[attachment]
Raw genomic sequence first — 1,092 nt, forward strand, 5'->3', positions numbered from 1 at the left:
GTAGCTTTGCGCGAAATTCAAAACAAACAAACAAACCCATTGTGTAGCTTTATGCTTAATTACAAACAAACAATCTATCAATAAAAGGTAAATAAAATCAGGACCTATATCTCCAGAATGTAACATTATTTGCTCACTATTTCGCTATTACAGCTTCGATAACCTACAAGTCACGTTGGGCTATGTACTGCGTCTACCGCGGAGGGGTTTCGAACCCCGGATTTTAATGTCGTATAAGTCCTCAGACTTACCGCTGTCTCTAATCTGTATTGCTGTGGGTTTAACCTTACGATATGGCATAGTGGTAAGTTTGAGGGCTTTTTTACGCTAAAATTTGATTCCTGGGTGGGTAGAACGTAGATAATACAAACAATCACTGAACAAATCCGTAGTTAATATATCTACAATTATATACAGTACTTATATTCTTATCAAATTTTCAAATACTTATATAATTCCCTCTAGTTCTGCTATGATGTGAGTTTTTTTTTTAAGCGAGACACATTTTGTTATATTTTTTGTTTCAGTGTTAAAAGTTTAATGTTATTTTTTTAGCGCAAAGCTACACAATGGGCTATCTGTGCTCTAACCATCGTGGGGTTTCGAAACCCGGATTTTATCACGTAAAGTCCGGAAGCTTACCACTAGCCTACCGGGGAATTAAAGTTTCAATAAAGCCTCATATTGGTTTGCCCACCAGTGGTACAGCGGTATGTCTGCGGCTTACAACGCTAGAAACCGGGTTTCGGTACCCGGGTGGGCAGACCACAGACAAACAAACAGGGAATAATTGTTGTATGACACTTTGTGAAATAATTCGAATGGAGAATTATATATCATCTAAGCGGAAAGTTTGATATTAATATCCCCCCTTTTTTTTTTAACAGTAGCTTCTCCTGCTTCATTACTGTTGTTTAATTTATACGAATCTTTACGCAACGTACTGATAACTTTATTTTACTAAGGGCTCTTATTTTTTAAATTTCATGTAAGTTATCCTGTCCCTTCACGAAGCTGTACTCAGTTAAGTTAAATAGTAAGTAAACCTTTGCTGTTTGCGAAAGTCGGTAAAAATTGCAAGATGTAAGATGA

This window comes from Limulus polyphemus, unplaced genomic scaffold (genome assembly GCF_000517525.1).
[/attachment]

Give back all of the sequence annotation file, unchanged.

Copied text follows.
Raw genomic sequence first — 1,092 nt, forward strand, 5'->3', positions numbered from 1 at the left:
GTAGCTTTGCGCGAAATTCAAAACAAACAAACAAACCCATTGTGTAGCTTTATGCTTAATTACAAACAAACAATCTATCAATAAAAGGTAAATAAAATCAGGACCTATATCTCCAGAATGTAACATTATTTGCTCACTATTTCGCTATTACAGCTTCGATAACCTACAAGTCACGTTGGGCTATGTACTGCGTCTACCGCGGAGGGGTTTCGAACCCCGGATTTTAATGTCGTATAAGTCCTCAGACTTACCGCTGTCTCTAATCTGTATTGCTGTGGGTTTAACCTTACGATATGGCATAGTGGTAAGTTTGAGGGCTTTTTTACGCTAAAATTTGATTCCTGGGTGGGTAGAACGTAGATAATACAAACAATCACTGAACAAATCCGTAGTTAATATATCTACAATTATATACAGTACTTATATTCTTATCAAATTTTCAAATACTTATATAATTCCCTCTAGTTCTGCTATGATGTGAGTTTTTTTTTTAAGCGAGACACATTTTGTTATATTTTTTGTTTCAGTGTTAAAAGTTTAATGTTATTTTTTTAGCGCAAAGCTACACAATGGGCTATCTGTGCTCTAACCATCGTGGGGTTTCGAAACCCGGATTTTATCACGTAAAGTCCGGAAGCTTACCACTAGCCTACCGGGGAATTAAAGTTTCAATAAAGCCTCATATTGGTTTGCCCACCAGTGGTACAGCGGTATGTCTGCGGCTTACAACGCTAGAAACCGGGTTTCGGTACCCGGGTGGGCAGACCACAGACAAACAAACAGGGAATAATTGTTGTATGACACTTTGTGAAATAATTCGAATGGAGAATTATATATCATCTAAGCGGAAAGTTTGATATTAATATCCCCCCTTTTTTTTTTAACAGTAGCTTCTCCTGCTTCATTACTGTTGTTTAATTTATACGAATCTTTACGCAACGTACTGATAACTTTATTTTACTAAGGGCTCTTATTTTTTAAATTTCATGTAAGTTATCCTGTCCCTTCACGAAGCTGTACTCAGTTAAGTTAAATAGTAAGTAAACCTTTGCTGTTTGCGAAAGTCGGTAAAAATTGCAAGATGTAAGATGA

This window comes from Limulus polyphemus, unplaced genomic scaffold (genome assembly GCF_000517525.1).